Epic Games is quickly becoming a more dominant force in gaming infrastructure M&A, following a string of recent purchases made to bulk up its Unreal Engineer suite. Today, the company announced that they had brought the team from Photogrammetry Studios Catch the reality To help the company improve how it handles 3D scans of the environment and objects.
Terms of the deal were not disclosed.
Photogrammetry involves stitching together multiple photos or laser scans to create 3D models of objects that can then be exported as singular files. As computer vision techniques have evolved to minimize manual fine-tuning and adjustments, Designers are leaning more heavily on photogrammetry to import real-world environments into their games.
The use of photogrammetry can help studio developers to create a photoreelastic property in a fraction of the time it takes to create a similar 3D property from scratch. It can be used to make 3D assets of everything from clothing items to cars, mountains. Anything that is in 3D space can be captured and games are more capable in terms of console and GPU output, the level of detail that can be provided increases the need to use more elaborate 3D assets.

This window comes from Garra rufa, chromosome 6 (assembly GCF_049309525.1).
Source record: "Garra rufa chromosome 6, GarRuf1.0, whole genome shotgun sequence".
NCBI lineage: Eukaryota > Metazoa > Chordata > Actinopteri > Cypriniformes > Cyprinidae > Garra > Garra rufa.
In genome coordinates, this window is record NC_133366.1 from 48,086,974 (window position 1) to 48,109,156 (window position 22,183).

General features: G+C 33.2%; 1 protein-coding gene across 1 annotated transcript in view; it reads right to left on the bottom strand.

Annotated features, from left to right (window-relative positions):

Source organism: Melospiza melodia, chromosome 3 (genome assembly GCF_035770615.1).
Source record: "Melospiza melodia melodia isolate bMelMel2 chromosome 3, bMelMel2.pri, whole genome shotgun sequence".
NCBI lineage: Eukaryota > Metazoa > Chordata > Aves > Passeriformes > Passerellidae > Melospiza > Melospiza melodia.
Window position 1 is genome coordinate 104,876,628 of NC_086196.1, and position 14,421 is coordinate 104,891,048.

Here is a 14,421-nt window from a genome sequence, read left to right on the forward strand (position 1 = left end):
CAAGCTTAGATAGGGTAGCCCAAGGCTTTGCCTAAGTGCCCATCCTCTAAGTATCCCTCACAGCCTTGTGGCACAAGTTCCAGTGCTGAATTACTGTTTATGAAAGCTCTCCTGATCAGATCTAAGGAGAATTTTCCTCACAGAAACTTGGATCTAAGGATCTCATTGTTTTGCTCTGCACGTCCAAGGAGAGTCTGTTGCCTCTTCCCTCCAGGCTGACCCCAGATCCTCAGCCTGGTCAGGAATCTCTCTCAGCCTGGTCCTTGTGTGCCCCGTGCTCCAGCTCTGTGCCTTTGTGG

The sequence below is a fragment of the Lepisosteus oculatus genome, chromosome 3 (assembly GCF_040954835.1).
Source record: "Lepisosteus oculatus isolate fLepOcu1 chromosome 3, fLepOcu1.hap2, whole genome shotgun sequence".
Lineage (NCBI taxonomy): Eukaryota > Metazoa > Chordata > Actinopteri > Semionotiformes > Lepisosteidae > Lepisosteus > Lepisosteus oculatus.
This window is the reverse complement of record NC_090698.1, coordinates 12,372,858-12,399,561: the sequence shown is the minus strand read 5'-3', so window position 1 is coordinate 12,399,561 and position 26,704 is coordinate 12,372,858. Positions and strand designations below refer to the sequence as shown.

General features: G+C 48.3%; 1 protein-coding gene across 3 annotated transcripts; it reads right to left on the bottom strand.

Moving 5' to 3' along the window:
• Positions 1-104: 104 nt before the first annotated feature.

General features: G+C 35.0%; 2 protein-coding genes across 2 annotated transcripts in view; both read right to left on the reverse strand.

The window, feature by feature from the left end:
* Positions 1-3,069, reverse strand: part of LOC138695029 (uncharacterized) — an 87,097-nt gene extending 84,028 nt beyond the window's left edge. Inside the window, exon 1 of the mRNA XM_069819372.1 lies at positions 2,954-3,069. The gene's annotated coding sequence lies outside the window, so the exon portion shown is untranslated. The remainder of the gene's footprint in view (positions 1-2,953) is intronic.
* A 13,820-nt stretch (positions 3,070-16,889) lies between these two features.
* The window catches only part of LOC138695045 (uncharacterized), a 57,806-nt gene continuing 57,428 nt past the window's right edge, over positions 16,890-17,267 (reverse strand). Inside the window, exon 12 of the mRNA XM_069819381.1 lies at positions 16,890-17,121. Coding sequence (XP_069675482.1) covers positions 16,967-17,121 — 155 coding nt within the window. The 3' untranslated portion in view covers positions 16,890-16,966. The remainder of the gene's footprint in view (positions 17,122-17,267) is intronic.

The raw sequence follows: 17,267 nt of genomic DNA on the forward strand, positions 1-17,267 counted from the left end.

The Bratislava-based studio will continue to operate independently, as long as its capabilities are unrealistically integrated. Epic announced some cuts in price rates to capture the services of reality, with the price per license fee dropping from € 15,000 to $ 3,750 USD. In frequently asked questions on the studio’s site, the company notes that they will continue to support non-gaming usage customers going forward.
In 2019, Epic Games acquired Quixl, which hosted a library of photogrammetry “mega scans” that developers could access.